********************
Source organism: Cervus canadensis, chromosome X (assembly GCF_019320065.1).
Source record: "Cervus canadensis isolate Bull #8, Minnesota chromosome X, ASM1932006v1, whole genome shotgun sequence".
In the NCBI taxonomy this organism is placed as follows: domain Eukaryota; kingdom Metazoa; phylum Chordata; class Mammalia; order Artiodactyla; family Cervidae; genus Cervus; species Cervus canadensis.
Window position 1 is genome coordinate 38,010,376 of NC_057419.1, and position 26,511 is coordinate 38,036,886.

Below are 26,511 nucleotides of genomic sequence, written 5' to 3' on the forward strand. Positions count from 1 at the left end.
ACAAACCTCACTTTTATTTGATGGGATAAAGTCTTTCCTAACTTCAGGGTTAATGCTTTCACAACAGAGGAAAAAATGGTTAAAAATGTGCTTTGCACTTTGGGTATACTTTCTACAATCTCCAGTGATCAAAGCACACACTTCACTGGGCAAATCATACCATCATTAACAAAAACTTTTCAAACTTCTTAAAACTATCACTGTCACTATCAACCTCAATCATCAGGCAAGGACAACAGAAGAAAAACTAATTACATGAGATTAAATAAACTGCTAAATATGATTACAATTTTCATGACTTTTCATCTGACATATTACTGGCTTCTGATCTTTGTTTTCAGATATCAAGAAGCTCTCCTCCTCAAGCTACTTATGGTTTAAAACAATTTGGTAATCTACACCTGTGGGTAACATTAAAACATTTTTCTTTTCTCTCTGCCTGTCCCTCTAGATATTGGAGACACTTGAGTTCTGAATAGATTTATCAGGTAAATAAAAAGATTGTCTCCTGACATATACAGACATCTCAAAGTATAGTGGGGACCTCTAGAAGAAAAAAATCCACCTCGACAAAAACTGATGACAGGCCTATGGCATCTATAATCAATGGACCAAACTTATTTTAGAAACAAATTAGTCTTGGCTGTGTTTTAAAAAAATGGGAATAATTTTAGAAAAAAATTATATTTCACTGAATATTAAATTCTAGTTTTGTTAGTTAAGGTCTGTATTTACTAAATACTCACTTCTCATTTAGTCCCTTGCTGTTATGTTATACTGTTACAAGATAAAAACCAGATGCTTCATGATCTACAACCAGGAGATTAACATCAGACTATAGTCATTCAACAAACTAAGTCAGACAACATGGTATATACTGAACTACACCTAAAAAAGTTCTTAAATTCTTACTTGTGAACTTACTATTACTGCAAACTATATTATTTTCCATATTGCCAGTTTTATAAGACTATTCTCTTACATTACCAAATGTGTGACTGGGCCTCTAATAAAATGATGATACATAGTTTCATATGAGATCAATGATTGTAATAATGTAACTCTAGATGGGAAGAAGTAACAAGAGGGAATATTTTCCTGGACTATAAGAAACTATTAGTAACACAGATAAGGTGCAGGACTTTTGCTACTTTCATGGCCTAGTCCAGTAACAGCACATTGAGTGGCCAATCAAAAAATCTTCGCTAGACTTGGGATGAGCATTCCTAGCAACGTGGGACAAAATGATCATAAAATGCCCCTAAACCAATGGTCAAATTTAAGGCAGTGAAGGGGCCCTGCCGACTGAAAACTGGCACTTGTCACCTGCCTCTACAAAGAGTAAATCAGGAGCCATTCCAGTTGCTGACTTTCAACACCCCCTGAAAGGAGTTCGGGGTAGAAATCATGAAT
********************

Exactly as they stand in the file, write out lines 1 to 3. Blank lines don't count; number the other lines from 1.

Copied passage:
Source organism: Cervus canadensis, chromosome X (assembly GCF_019320065.1).
Source record: "Cervus canadensis isolate Bull #8, Minnesota chromosome X, ASM1932006v1, whole genome shotgun sequence".
In the NCBI taxonomy this organism is placed as follows: domain Eukaryota; kingdom Metazoa; phylum Chordata; class Mammalia; order Artiodactyla; family Cervidae; genus Cervus; species Cervus canadensis.